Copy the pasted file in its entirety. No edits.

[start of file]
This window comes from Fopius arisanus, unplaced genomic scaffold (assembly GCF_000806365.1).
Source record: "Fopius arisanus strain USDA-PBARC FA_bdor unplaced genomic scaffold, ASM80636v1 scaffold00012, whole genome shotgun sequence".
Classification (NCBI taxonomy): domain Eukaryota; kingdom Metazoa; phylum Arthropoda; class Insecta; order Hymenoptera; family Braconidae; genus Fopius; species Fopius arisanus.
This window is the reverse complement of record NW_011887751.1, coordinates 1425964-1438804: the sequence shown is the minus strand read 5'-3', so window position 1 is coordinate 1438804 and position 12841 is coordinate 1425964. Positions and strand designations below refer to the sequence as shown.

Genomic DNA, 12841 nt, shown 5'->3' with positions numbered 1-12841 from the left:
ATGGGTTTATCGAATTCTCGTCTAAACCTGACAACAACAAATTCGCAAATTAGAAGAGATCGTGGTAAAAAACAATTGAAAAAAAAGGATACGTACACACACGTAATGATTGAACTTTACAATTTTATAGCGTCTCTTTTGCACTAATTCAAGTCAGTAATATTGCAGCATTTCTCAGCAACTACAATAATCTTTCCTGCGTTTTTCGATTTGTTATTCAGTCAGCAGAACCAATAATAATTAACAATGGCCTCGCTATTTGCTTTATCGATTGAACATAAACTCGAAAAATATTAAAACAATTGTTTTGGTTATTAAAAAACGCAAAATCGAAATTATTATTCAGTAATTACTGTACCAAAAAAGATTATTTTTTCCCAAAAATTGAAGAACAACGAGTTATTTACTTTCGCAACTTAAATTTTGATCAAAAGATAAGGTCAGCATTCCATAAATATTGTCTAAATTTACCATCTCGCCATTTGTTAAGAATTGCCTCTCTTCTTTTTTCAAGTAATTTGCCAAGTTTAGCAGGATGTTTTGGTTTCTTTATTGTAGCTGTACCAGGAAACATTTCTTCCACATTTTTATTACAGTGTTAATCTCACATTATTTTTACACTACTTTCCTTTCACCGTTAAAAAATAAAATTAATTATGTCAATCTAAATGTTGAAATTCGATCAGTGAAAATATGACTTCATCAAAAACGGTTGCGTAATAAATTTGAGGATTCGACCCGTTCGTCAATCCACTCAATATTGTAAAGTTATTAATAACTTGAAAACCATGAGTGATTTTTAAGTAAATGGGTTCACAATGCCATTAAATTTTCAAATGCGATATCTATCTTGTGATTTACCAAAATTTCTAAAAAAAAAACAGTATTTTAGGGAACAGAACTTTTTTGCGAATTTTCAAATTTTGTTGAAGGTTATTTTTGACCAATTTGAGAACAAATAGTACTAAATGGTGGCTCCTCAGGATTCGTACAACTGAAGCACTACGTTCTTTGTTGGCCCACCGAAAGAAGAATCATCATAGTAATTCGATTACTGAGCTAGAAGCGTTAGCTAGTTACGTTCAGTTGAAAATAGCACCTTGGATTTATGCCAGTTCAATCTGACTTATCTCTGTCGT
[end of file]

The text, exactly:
This window comes from Fopius arisanus, unplaced genomic scaffold (assembly GCF_000806365.1).
Source record: "Fopius arisanus strain USDA-PBARC FA_bdor unplaced genomic scaffold, ASM80636v1 scaffold00012, whole genome shotgun sequence".
Classification (NCBI taxonomy): domain Eukaryota; kingdom Metazoa; phylum Arthropoda; class Insecta; order Hymenoptera; family Braconidae; genus Fopius; species Fopius arisanus.
This window is the reverse complement of record NW_011887751.1, coordinates 1425964-1438804: the sequence shown is the minus strand read 5'-3', so window position 1 is coordinate 1438804 and position 12841 is coordinate 1425964. Positions and strand designations below refer to the sequence as shown.

Genomic DNA, 12841 nt, shown 5'->3' with positions numbered 1-12841 from the left:
ATGGGTTTATCGAATTCTCGTCTAAACCTGACAACAACAAATTCGCAAATTAGAAGAGATCGTGGTAAAAAACAATTGAAAAAAAAGGATACGTACACACACGTAATGATTGAACTTTACAATTTTATAGCGTCTCTTTTGCACTAATTCAAGTCAGTAATATTGCAGCATTTCTCAGCAACTACAATAATCTTTCCTGCGTTTTTCGATTTGTTATTCAGTCAGCAGAACCAATAATAATTAACAATGGCCTCGCTATTTGCTTTATCGATTGAACATAAACTCGAAAAATATTAAAACAATTGTTTTGGTTATTAAAAAACGCAAAATCGAAATTATTATTCAGTAATTACTGTACCAAAAAAGATTATTTTTTCCCAAAAATTGAAGAACAACGAGTTATTTACTTTCGCAACTTAAATTTTGATCAAAAGATAAGGTCAGCATTCCATAAATATTGTCTAAATTTACCATCTCGCCATTTGTTAAGAATTGCCTCTCTTCTTTTTTCAAGTAATTTGCCAAGTTTAGCAGGATGTTTTGGTTTCTTTATTGTAGCTGTACCAGGAAACATTTCTTCCACATTTTTATTACAGTGTTAATCTCACATTATTTTTACACTACTTTCCTTTCACCGTTAAAAAATAAAATTAATTATGTCAATCTAAATGTTGAAATTCGATCAGTGAAAATATGACTTCATCAAAAACGGTTGCGTAATAAATTTGAGGATTCGACCCGTTCGTCAATCCACTCAATATTGTAAAGTTATTAATAACTTGAAAACCATGAGTGATTTTTAAGTAAATGGGTTCACAATGCCATTAAATTTTCAAATGCGATATCTATCTTGTGATTTACCAAAATTTCTAAAAAAAAAACAGTATTTTAGGGAACAGAACTTTTTTGCGAATTTTCAAATTTTGTTGAAGGTTATTTTTGACCAATTTGAGAACAAATAGTACTAAATGGTGGCTCCTCAGGATTCGTACAACTGAAGCACTACGTTCTTTGTTGGCCCACCGAAAGAAGAATCATCATAGTAATTCGATTACTGAGCTAGAAGCGTTAGCTAGTTACGTTCAGTTGAAAATAGCACCTTGGATTTATGCCAGTTCAATCTGACTTATCTCTGTCGT